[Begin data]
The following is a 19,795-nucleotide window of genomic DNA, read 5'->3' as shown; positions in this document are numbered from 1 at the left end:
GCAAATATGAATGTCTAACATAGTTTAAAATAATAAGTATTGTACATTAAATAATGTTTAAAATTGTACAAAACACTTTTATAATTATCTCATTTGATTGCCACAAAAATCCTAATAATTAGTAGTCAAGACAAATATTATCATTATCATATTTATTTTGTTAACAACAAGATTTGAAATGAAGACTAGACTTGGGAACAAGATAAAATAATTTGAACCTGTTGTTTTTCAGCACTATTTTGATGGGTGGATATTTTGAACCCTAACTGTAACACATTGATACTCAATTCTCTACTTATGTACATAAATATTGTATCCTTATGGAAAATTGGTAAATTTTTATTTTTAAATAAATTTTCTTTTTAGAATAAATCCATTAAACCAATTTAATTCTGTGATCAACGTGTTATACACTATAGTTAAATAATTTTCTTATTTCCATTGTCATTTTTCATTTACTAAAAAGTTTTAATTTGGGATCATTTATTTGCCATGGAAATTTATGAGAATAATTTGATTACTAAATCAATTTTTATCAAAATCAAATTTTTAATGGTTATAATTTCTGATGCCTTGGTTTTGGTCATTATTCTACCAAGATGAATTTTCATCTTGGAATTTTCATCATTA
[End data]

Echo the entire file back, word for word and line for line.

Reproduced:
The following is a 19,795-nucleotide window of genomic DNA, read 5'->3' as shown; positions in this document are numbered from 1 at the left end:
GCAAATATGAATGTCTAACATAGTTTAAAATAATAAGTATTGTACATTAAATAATGTTTAAAATTGTACAAAACACTTTTATAATTATCTCATTTGATTGCCACAAAAATCCTAATAATTAGTAGTCAAGACAAATATTATCATTATCATATTTATTTTGTTAACAACAAGATTTGAAATGAAGACTAGACTTGGGAACAAGATAAAATAATTTGAACCTGTTGTTTTTCAGCACTATTTTGATGGGTGGATATTTTGAACCCTAACTGTAACACATTGATACTCAATTCTCTACTTATGTACATAAATATTGTATCCTTATGGAAAATTGGTAAATTTTTATTTTTAAATAAATTTTCTTTTTAGAATAAATCCATTAAACCAATTTAATTCTGTGATCAACGTGTTATACACTATAGTTAAATAATTTTCTTATTTCCATTGTCATTTTTCATTTACTAAAAAGTTTTAATTTGGGATCATTTATTTGCCATGGAAATTTATGAGAATAATTTGATTACTAAATCAATTTTTATCAAAATCAAATTTTTAATGGTTATAATTTCTGATGCCTTGGTTTTGGTCATTATTCTACCAAGATGAATTTTCATCTTGGAATTTTCATCATTA